Knee injuries are among the most common and painful of health problems. More than 2 million people experience knee injuries in the U. S. each year. There has been a 50% increase in knee injuries among people 65 and older in the past ten years. More than 5 million people see an orthopedic surgeon for knee related problems annually. Of these problems, 3 million are caused by accidents, the remainder is related to arthritis or other degenerative disorders.
Knee injuries are a growing problem for women. High school and college aged women are five times as likely to sustain serious knee injuries as young men involved in the same activities. More than 10,000 women in college and 20,000 women in high school will experience knee injuries this year.
Knee problems not associated with arthritis are most commonly caused by repetitive motion, wear and tear, exercise or athletic activities. Accidents also are a frequent cause of knee problems involving auto collisions and workplace mishaps. Knee injuries are also the most common form of injuries in downhill skiing and occur frequently in many other sports including basketball, soccer and football.
Treatment of knee injuries and conditions routinely includes rest, analgesics, physical therapy and sometimes surgery. With the advent of arthroscopic surgical treatment, approximately 20 years ago, our understanding of knee injuries and our ability to treat them has dramatically increased. Unfortunately, until recently, our ability to treat significant degenerative problems of the knee was limited and would result in only short-term improvement. During the past five years, several new treatments have become available. These include:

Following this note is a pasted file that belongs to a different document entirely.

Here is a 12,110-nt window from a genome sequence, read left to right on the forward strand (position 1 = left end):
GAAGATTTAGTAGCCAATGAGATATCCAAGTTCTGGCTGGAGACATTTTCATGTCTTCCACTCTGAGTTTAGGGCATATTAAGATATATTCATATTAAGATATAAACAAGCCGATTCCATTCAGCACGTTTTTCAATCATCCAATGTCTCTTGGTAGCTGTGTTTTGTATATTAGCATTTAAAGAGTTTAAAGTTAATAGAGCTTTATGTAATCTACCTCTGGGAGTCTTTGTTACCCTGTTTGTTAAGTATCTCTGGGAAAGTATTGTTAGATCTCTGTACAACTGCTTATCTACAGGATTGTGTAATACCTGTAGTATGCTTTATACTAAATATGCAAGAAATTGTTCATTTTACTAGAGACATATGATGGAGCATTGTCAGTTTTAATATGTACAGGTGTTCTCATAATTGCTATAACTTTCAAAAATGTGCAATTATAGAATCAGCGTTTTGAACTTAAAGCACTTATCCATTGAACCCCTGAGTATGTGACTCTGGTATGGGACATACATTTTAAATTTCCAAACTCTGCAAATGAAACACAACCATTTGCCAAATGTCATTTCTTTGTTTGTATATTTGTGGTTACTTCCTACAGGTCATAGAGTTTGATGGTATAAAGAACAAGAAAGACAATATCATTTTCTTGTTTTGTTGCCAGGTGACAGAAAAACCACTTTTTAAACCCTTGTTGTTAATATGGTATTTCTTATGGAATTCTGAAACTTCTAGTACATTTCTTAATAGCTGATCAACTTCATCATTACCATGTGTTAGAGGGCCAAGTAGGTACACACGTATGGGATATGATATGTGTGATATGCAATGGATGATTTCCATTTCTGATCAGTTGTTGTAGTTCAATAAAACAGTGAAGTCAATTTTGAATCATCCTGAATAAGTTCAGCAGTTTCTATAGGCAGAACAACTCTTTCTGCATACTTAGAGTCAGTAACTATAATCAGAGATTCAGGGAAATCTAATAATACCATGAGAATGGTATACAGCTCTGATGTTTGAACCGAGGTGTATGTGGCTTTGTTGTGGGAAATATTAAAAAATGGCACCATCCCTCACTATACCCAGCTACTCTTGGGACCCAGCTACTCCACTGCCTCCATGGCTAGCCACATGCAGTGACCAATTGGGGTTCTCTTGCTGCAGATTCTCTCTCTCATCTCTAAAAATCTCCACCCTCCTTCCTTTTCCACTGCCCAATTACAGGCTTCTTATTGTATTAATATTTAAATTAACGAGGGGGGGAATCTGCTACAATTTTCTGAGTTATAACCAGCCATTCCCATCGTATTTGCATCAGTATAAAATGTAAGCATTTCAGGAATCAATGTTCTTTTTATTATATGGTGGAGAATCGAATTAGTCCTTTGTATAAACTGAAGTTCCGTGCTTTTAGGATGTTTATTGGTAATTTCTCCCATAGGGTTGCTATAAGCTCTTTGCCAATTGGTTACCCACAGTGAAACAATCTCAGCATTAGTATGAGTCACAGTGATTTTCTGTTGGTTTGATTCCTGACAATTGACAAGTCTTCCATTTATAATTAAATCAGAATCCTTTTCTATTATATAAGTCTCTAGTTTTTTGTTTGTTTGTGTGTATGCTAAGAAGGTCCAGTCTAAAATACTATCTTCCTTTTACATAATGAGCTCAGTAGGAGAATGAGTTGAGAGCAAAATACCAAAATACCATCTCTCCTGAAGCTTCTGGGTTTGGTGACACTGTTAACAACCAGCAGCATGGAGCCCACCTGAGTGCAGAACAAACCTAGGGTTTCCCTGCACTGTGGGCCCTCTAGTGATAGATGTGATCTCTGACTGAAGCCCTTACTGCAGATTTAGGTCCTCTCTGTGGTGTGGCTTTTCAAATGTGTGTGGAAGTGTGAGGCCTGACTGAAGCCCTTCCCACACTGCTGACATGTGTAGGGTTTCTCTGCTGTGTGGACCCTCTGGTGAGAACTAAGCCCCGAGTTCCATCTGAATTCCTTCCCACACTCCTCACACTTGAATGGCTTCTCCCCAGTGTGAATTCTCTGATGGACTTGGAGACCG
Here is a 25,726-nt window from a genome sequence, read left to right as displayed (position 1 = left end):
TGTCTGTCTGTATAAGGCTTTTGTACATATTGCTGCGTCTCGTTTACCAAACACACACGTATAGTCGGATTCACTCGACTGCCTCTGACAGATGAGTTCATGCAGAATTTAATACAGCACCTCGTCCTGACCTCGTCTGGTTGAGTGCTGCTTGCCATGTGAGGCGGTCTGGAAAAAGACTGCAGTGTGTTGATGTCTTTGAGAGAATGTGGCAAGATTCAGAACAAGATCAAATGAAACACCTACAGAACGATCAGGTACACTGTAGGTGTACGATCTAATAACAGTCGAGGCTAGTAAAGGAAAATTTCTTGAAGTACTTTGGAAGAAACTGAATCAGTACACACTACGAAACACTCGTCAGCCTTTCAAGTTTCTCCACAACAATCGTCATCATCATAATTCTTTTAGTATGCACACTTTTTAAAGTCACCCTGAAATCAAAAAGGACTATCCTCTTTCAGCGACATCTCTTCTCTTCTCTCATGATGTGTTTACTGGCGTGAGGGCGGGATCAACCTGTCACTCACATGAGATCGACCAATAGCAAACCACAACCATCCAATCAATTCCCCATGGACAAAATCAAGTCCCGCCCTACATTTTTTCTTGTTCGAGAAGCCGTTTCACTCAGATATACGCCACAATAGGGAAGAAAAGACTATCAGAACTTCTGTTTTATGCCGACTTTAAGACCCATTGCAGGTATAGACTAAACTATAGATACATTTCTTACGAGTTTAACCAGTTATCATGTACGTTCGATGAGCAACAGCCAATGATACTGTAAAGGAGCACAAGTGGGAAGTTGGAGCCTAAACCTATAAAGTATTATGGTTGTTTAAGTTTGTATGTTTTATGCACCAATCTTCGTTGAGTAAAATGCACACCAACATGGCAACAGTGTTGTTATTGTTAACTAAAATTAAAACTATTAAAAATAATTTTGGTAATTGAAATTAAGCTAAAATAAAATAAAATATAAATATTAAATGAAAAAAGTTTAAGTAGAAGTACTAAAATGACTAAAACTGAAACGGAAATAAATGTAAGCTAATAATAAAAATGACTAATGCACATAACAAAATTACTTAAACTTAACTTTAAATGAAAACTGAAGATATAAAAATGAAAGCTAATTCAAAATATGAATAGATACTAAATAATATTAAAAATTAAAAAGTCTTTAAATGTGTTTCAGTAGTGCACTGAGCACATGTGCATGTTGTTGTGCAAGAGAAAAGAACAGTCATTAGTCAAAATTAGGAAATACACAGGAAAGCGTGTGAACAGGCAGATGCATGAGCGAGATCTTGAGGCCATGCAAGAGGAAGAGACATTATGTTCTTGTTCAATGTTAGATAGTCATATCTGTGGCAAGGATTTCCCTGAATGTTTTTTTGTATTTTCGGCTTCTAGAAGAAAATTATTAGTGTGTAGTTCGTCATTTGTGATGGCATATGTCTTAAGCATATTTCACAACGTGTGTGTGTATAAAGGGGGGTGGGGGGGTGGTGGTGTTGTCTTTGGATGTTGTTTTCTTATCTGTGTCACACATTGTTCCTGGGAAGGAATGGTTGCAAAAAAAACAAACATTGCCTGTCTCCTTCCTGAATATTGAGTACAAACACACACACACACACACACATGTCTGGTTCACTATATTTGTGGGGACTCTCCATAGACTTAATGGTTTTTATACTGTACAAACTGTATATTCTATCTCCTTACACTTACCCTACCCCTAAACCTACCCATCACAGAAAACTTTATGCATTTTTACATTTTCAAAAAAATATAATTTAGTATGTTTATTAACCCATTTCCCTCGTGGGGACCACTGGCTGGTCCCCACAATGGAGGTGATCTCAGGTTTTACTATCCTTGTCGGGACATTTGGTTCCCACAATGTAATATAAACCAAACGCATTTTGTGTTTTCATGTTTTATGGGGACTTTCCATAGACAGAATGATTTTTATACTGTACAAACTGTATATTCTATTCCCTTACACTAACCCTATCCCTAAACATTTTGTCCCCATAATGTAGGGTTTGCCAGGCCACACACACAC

- Cultured cartilage tissue (Autologous Chondrocyte Implantation)
- Chondral grafting
- Unicompartmental hemiarthroplasty
Prior to the advent of the above treatments, surgical treatment usually was palliative until it was determined that the symptoms and disability were enough to warrant a total knee arthroplasty. By that time, an individual’s ability to participate in activities of normal life as well as in increased activities including recreational or organized sports had become extremely limited.
Autologous Chondrocyte Implantation (ACI) is a procedure which can result in dramatic improvement in knee conditions that would previously have required a total knee arthroplasty. ACI is used to treat damage to the part of the knee formed by the end of the thigh bone, the knee cap or more recently the lower bone, the tibia. In this process, healthy cartilage cells are harvested from the patient’s damaged knee at the time of initial arthroscopy. They are sent to the Genzyme Tissue Repair Laboratory in Cambridge, Massachusetts. Approximately four to five weeks later they are returned and are implanted into the damaged cartilage area. At the time the new cartilage cells are implanted, the surgeon removes damaged and unhealthy cartilage tissue and prepares the area for the introduction of the cultured cells. A small piece of periosteum (a soft tissue covering the bone) is taken from just below the patient’s knee joint and stitched over the damaged area to hold the new cartilage cells in place. The cultured cells are then implanted under this tissue where they continue to multiply and integrate with surrounding cartilage to restore the cartilage surface.